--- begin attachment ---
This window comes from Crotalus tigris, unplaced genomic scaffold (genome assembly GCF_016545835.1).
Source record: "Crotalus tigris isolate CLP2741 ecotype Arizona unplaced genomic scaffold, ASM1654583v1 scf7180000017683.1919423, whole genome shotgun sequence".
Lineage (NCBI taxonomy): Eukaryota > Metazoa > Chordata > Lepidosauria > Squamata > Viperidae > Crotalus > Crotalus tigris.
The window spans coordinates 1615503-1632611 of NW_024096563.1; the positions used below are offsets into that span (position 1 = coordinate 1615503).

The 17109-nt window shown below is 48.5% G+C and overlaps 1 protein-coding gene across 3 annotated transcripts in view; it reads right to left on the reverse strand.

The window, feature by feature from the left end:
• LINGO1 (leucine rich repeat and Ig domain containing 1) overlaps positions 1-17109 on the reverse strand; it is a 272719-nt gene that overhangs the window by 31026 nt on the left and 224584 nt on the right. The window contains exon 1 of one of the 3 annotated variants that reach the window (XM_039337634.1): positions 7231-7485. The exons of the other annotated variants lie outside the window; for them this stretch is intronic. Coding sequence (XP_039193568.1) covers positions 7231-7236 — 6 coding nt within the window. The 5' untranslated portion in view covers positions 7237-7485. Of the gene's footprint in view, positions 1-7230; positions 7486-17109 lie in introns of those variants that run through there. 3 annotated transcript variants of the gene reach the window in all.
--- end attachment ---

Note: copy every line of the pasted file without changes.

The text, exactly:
This window comes from Crotalus tigris, unplaced genomic scaffold (genome assembly GCF_016545835.1).
Source record: "Crotalus tigris isolate CLP2741 ecotype Arizona unplaced genomic scaffold, ASM1654583v1 scf7180000017683.1919423, whole genome shotgun sequence".
Lineage (NCBI taxonomy): Eukaryota > Metazoa > Chordata > Lepidosauria > Squamata > Viperidae > Crotalus > Crotalus tigris.
The window spans coordinates 1615503-1632611 of NW_024096563.1; the positions used below are offsets into that span (position 1 = coordinate 1615503).

The 17109-nt window shown below is 48.5% G+C and overlaps 1 protein-coding gene across 3 annotated transcripts in view; it reads right to left on the reverse strand.

The window, feature by feature from the left end:
• LINGO1 (leucine rich repeat and Ig domain containing 1) overlaps positions 1-17109 on the reverse strand; it is a 272719-nt gene that overhangs the window by 31026 nt on the left and 224584 nt on the right. The window contains exon 1 of one of the 3 annotated variants that reach the window (XM_039337634.1): positions 7231-7485. The exons of the other annotated variants lie outside the window; for them this stretch is intronic. Coding sequence (XP_039193568.1) covers positions 7231-7236 — 6 coding nt within the window. The 5' untranslated portion in view covers positions 7237-7485. Of the gene's footprint in view, positions 1-7230; positions 7486-17109 lie in introns of those variants that run through there. 3 annotated transcript variants of the gene reach the window in all.